As part of their plans to reopen, states are moving quickly to stand up contact tracing programs to help address COVID-19. Community health workers (CHWs) are essential for contact tracing programs because of their close relationships with both patients and health care systems in their communities, their understanding of community culture, and their knowledge of the social supports needed to help people through this pandemic. Given CHWs’ proven effectiveness working within underserved communities to address the social and structural drivers of health inequities, states should include them in their COVID-19 response efforts, particularly in contact tracing.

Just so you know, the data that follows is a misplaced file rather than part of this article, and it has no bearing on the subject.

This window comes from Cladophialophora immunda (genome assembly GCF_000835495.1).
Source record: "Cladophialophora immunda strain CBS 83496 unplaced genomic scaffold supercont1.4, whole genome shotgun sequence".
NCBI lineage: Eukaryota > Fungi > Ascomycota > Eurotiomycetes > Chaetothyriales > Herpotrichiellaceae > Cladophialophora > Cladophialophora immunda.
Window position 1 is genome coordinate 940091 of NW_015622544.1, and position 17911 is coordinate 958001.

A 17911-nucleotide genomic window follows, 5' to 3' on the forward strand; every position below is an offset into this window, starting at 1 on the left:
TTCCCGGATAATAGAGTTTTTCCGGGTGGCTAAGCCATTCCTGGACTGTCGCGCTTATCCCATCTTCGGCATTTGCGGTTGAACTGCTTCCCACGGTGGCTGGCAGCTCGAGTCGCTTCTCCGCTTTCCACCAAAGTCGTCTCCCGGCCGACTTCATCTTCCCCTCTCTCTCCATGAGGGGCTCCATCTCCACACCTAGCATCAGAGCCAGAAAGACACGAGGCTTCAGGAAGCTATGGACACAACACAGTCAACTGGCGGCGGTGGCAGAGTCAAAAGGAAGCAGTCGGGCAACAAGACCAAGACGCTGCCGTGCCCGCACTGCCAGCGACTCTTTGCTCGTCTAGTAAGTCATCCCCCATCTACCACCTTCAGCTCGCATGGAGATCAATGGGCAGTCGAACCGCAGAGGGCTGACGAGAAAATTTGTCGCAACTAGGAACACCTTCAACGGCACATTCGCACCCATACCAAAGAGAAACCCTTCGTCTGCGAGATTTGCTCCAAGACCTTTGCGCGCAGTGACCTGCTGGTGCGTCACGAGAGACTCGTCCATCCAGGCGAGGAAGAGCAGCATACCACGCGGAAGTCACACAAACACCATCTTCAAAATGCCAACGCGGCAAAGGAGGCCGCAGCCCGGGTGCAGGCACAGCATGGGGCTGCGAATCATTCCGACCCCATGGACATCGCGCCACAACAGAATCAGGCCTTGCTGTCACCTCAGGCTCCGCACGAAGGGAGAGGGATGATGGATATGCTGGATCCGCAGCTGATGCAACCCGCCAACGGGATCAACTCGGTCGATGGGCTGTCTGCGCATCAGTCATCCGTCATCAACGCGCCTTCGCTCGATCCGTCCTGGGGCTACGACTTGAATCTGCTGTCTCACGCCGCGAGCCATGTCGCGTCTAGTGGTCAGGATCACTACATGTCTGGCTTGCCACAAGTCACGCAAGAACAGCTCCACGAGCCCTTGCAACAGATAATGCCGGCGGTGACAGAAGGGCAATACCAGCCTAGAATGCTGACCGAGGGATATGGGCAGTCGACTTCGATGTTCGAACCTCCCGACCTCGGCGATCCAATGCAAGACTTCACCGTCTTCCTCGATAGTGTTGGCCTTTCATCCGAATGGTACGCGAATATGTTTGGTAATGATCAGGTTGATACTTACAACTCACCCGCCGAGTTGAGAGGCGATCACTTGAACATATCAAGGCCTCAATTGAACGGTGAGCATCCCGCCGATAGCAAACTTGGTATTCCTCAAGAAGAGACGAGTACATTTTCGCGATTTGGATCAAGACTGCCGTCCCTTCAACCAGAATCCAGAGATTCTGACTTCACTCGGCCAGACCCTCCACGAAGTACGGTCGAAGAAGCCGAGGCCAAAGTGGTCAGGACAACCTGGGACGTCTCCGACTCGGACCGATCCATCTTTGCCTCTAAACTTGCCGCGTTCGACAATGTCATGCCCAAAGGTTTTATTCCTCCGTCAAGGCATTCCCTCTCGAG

To make CHWs an effective component of their contact tracing efforts, states must:
- Include CHWs in targeted, community-based contact tracing initiatives.
- Dedicate current and new funding to including CHWs in their contact tracing efforts.
- Tap into the existing CHW workforce and certify, train, and hire new CHWs for contact tracing.
- Engage CBOs, state and local CHW networks and associations, and county health departments in developing a contact tracing workforce that includes CHWs.
- Hire and recruit CHWs for roles beyond contact tracing to ensure that COVID-19 patients’ additional health and social needs are met.